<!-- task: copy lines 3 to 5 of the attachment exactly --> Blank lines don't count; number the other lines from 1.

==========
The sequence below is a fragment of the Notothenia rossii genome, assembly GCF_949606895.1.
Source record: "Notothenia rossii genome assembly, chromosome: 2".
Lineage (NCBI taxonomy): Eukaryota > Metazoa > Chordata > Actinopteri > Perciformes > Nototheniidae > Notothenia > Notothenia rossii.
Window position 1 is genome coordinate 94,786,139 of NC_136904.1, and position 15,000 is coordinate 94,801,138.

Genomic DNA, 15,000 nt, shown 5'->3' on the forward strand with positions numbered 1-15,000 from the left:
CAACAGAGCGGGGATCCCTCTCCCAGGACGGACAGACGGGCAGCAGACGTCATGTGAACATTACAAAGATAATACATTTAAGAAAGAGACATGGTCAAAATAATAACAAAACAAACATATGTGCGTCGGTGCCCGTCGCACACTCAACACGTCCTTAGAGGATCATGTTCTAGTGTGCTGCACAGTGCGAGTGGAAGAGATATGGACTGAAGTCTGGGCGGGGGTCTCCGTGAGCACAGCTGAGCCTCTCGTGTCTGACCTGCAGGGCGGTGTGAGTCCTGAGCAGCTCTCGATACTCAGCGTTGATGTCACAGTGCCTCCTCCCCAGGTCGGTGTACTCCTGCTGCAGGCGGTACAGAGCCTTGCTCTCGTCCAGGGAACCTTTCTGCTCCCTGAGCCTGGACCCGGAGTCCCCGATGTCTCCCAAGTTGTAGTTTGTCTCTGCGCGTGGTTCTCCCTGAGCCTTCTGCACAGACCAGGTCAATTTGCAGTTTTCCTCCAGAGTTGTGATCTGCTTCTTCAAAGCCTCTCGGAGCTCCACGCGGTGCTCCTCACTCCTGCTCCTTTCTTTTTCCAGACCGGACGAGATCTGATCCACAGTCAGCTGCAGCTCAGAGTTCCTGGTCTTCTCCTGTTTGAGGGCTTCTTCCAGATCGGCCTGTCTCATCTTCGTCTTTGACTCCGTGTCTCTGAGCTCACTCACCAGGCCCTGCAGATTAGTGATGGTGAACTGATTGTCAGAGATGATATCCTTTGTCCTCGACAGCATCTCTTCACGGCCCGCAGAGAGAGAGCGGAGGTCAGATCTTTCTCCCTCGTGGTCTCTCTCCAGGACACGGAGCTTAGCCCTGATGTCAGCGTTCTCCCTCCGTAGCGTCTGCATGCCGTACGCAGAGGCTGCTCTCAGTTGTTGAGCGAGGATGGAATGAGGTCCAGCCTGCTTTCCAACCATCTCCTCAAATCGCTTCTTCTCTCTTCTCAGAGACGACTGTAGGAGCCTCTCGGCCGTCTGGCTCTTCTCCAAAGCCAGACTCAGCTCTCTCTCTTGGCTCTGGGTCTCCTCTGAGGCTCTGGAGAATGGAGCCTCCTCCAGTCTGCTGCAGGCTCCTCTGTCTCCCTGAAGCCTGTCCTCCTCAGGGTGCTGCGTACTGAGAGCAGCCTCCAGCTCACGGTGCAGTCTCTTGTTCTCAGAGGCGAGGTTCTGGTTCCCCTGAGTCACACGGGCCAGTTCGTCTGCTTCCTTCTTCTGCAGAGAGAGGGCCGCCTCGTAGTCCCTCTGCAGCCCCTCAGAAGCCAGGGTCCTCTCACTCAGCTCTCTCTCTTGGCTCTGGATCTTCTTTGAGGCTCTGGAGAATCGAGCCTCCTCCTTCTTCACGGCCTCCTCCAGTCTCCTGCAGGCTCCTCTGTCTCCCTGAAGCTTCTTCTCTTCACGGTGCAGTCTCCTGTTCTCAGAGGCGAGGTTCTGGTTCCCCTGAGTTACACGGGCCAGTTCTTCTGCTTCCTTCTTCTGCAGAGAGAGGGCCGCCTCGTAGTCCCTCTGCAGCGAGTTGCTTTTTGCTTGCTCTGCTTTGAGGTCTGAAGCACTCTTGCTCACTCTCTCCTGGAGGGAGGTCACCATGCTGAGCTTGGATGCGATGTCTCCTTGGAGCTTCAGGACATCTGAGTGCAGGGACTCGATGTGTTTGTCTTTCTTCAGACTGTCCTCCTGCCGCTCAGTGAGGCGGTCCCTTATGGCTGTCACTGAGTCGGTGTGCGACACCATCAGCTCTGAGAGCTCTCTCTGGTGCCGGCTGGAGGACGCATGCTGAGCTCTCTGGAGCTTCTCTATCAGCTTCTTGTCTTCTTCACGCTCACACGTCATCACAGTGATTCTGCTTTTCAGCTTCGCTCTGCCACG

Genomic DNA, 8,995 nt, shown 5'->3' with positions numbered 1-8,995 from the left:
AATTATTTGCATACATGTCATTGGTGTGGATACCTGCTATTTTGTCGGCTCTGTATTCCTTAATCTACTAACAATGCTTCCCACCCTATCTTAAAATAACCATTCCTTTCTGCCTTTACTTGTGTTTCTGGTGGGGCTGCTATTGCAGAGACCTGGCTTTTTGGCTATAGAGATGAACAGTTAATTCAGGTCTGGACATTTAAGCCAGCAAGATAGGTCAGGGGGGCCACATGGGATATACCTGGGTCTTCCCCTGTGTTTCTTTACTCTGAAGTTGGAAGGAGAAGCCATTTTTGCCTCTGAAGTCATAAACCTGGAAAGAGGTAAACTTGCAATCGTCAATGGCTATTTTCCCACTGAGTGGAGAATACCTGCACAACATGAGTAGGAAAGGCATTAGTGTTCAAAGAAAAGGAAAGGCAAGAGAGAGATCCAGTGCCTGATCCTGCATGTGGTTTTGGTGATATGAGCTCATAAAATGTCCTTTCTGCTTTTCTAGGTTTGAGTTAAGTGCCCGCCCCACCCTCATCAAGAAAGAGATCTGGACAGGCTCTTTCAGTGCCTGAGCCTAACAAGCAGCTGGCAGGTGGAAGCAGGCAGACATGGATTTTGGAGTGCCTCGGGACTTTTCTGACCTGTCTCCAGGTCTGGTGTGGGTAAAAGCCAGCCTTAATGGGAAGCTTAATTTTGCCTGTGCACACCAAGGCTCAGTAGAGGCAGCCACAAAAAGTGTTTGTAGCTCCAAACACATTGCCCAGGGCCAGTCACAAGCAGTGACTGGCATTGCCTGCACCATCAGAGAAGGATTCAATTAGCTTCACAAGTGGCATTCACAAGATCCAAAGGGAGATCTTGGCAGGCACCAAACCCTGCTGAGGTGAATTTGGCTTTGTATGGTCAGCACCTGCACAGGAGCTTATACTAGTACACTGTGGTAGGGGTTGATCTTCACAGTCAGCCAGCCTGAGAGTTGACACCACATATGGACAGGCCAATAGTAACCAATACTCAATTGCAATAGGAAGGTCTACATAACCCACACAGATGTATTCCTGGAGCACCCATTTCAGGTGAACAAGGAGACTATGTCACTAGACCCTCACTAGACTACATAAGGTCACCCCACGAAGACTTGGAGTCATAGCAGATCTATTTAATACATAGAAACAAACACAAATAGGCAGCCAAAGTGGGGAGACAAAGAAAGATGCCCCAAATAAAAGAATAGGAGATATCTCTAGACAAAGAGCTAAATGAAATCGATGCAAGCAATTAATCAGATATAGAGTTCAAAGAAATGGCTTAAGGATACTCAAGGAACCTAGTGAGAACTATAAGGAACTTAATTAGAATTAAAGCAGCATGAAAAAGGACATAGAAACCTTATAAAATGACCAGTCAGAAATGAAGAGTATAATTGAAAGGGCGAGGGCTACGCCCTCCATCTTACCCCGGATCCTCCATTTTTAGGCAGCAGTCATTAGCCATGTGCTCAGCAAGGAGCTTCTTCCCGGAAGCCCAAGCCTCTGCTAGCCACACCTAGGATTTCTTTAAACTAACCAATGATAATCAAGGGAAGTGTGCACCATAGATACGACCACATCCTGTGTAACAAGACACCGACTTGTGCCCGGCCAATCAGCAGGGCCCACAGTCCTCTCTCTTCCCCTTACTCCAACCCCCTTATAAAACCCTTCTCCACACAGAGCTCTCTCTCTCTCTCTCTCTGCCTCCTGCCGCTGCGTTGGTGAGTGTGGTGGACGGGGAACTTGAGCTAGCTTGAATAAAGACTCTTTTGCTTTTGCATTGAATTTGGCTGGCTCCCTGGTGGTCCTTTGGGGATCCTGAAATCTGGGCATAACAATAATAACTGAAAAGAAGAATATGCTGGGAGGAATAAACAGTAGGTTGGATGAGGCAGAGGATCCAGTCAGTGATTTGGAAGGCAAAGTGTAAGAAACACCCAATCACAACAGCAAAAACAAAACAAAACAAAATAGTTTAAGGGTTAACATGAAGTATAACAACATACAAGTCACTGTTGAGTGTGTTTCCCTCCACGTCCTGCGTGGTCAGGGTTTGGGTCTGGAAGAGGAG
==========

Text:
Lineage (NCBI taxonomy): Eukaryota > Metazoa > Chordata > Actinopteri > Perciformes > Nototheniidae > Notothenia > Notothenia rossii.
Window position 1 is genome coordinate 94,786,139 of NC_136904.1, and position 15,000 is coordinate 94,801,138.

Genomic DNA, 15,000 nt, shown 5'->3' on the forward strand with positions numbered 1-15,000 from the left: